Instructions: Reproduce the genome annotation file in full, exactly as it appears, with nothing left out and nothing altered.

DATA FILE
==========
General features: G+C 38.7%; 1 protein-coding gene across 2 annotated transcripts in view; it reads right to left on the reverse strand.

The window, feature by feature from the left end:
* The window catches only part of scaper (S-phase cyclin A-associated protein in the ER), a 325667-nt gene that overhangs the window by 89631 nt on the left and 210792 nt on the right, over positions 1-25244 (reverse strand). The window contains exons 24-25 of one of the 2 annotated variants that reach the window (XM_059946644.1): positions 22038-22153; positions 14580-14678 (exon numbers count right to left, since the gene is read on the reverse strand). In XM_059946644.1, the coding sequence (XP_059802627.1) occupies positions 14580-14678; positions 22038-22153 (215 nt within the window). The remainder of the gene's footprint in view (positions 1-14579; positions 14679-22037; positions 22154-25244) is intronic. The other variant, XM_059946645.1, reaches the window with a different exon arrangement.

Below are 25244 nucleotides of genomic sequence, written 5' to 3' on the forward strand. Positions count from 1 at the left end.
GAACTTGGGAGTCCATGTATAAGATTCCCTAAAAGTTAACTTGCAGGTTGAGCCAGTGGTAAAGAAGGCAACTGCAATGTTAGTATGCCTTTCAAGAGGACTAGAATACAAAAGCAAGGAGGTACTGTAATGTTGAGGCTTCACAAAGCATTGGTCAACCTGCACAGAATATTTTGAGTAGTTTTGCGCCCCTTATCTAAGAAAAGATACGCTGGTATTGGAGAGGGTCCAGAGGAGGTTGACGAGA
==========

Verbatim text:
General features: G+C 38.7%; 1 protein-coding gene across 2 annotated transcripts in view; it reads right to left on the reverse strand.

The window, feature by feature from the left end:
* The window catches only part of scaper (S-phase cyclin A-associated protein in the ER), a 325667-nt gene that overhangs the window by 89631 nt on the left and 210792 nt on the right, over positions 1-25244 (reverse strand). The window contains exons 24-25 of one of the 2 annotated variants that reach the window (XM_059946644.1): positions 22038-22153; positions 14580-14678 (exon numbers count right to left, since the gene is read on the reverse strand). In XM_059946644.1, the coding sequence (XP_059802627.1) occupies positions 14580-14678; positions 22038-22153 (215 nt within the window). The remainder of the gene's footprint in view (positions 1-14579; positions 14679-22037; positions 22154-25244) is intronic. The other variant, XM_059946645.1, reaches the window with a different exon arrangement.

Below are 25244 nucleotides of genomic sequence, written 5' to 3' on the forward strand. Positions count from 1 at the left end.
GAACTTGGGAGTCCATGTATAAGATTCCCTAAAAGTTAACTTGCAGGTTGAGCCAGTGGTAAAGAAGGCAACTGCAATGTTAGTATGCCTTTCAAGAGGACTAGAATACAAAAGCAAGGAGGTACTGTAATGTTGAGGCTTCACAAAGCATTGGTCAACCTGCACAGAATATTTTGAGTAGTTTTGCGCCCCTTATCTAAGAAAAGATACGCTGGTATTGGAGAGGGTCCAGAGGAGGTTGACGAGA